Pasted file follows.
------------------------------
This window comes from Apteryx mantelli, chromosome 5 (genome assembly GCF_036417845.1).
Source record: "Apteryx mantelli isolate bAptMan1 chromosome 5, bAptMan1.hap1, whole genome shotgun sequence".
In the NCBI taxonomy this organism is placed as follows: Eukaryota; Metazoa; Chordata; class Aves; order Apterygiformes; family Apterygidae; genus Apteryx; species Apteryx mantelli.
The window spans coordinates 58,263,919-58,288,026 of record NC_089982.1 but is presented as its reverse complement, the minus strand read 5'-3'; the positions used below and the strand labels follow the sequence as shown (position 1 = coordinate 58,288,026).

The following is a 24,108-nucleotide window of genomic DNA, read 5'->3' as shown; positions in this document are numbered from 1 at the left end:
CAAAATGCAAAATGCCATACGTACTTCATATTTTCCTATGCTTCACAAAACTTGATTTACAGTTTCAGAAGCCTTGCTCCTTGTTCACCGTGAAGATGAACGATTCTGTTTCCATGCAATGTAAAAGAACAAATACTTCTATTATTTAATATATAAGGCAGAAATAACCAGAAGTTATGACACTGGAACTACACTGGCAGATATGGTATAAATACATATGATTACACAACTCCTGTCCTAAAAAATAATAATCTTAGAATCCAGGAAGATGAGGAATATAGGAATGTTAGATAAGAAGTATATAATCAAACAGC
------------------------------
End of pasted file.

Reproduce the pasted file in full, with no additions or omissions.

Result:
This window comes from Apteryx mantelli, chromosome 5 (genome assembly GCF_036417845.1).
Source record: "Apteryx mantelli isolate bAptMan1 chromosome 5, bAptMan1.hap1, whole genome shotgun sequence".
In the NCBI taxonomy this organism is placed as follows: Eukaryota; Metazoa; Chordata; class Aves; order Apterygiformes; family Apterygidae; genus Apteryx; species Apteryx mantelli.
The window spans coordinates 58,263,919-58,288,026 of record NC_089982.1 but is presented as its reverse complement, the minus strand read 5'-3'; the positions used below and the strand labels follow the sequence as shown (position 1 = coordinate 58,288,026).

The following is a 24,108-nucleotide window of genomic DNA, read 5'->3' as shown; positions in this document are numbered from 1 at the left end:
CAAAATGCAAAATGCCATACGTACTTCATATTTTCCTATGCTTCACAAAACTTGATTTACAGTTTCAGAAGCCTTGCTCCTTGTTCACCGTGAAGATGAACGATTCTGTTTCCATGCAATGTAAAAGAACAAATACTTCTATTATTTAATATATAAGGCAGAAATAACCAGAAGTTATGACACTGGAACTACACTGGCAGATATGGTATAAATACATATGATTACACAACTCCTGTCCTAAAAAATAATAATCTTAGAATCCAGGAAGATGAGGAATATAGGAATGTTAGATAAGAAGTATATAATCAAACAGC